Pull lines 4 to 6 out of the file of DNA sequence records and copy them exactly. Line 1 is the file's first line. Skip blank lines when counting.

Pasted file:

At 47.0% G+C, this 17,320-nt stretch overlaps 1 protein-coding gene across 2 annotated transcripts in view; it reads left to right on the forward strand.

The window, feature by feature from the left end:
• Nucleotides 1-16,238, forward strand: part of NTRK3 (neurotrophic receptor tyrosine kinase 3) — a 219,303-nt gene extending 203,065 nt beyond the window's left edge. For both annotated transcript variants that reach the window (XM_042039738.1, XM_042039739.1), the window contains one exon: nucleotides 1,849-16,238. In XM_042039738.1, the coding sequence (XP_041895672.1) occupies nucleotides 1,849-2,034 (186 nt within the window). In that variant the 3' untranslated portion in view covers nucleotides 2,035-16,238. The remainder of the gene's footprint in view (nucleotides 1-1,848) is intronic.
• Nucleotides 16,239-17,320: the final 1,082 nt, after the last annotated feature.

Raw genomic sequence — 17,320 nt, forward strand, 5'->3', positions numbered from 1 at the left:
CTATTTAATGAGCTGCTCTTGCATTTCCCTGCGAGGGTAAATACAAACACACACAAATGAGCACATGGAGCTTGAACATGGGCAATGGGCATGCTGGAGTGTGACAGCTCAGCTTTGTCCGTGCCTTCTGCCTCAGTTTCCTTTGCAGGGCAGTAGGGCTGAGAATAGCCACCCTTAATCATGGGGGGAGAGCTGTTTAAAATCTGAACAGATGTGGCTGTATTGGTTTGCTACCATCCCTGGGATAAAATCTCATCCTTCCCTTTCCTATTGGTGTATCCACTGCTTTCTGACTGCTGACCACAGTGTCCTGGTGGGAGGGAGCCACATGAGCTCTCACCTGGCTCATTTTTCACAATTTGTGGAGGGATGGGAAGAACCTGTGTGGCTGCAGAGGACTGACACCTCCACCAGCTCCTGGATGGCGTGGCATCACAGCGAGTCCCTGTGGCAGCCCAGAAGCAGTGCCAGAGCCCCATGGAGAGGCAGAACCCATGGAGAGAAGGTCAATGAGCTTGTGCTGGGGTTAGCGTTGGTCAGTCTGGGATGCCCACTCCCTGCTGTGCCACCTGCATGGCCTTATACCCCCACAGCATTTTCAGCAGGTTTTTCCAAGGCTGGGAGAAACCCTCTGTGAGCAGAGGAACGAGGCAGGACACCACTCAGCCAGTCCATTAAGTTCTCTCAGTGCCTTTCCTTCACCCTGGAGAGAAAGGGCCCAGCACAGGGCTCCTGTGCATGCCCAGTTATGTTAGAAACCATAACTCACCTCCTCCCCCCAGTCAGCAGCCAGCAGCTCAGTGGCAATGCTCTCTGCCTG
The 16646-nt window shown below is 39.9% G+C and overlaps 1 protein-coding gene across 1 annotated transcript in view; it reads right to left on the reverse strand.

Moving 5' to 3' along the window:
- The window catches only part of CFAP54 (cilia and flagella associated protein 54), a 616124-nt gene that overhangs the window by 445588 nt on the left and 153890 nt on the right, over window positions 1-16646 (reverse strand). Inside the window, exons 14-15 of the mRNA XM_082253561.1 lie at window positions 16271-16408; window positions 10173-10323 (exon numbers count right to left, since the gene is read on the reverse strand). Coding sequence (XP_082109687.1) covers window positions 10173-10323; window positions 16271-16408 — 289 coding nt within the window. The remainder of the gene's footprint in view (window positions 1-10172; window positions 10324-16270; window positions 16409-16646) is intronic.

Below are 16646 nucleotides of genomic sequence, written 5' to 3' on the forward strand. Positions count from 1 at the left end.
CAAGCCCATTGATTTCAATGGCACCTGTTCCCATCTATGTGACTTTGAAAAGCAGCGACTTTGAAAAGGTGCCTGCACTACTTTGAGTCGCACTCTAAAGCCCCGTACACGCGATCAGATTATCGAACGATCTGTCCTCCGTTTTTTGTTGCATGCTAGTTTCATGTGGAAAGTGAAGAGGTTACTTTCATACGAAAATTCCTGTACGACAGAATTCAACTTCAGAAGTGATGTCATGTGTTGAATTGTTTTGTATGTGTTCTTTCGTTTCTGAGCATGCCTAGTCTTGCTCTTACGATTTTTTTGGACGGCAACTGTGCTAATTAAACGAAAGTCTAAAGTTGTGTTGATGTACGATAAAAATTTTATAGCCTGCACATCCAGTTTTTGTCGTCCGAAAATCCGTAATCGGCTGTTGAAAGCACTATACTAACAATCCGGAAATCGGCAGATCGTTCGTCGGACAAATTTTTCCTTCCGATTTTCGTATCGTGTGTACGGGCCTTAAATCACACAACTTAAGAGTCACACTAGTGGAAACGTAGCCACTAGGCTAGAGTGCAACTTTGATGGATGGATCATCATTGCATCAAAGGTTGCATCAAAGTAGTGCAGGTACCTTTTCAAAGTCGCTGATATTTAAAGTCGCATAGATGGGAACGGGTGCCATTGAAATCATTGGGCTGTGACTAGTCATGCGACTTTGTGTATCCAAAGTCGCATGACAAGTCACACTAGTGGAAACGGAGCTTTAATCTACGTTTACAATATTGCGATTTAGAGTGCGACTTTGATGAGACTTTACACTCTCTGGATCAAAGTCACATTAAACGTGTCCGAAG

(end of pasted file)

• Nucleotides 16,239-17,320: the final 1,082 nt, after the last annotated feature.

Raw genomic sequence — 17,320 nt, forward strand, 5'->3', positions numbered from 1 at the left:
CTATTTAATGAGCTGCTCTTGCATTTCCCTGCGAGGGTAAATACAAACACACACAAATGAGCACATGGAGCTTGAACATGGGCAATGGGCATGCTGGAGTGTGACAGCTCAGCTTTGTCCGTGCCTTCTGCCTCAGTTTCCTTTGCAGGGCAGTAGGGCTGAGAATAGCCACCCTTAATCATGGGGGGAGAGCTGTTTAAAATCTGAACAGATGTGGCTGTATTGGTTTGCTACCATCCCTGGGATAAAATCTCATCCTTCCCTTTCCTATTGGTGTATCCACTGCTTTCTGACTGCTGACCACAGTGTCCTGGTGGGAGGGAGCCACATGAGCTCTCACCTGGCTCATTTTTCACAATTTGTGGAGGGATGGGAAGAACCTGTGTGGCTGCAGAGGACTGACACCTCCACCAGCTCCTGGATGGCGTGGCATCACAGCGAGTCCCTGTGGCAGCCCAGAAGCAGTGCCAGAGCCCCATGGAGAGGCAGAACCCATGGAGAGAAGGTCAATGAGCTTGTGCTGGGGTTAGCGTTGGTCAGTCTGGGATGCCCACTCCCTGCTGTGCCACCTGCATGGCCTTATACCCCCACAGCATTTTCAGCAGGTTTTTCCAAGGCTGGGAGAAACCCTCTGTGAGCAGAGGAACGAGGCAGGACACCACTCAGCCAGTCCATTAAGTTCTCTCAGTGCCTTTCCTTCACCCTGGAGAGAAAGGGCCCAGCACAGGGCTCCTGTGCATGCCCAGTTATGTTAGAAACCATAACTCACCTCCTCCCCCCAGTCAGCAGCCAGCAGCTCAGTGGCAATGCTCTCTGCCTG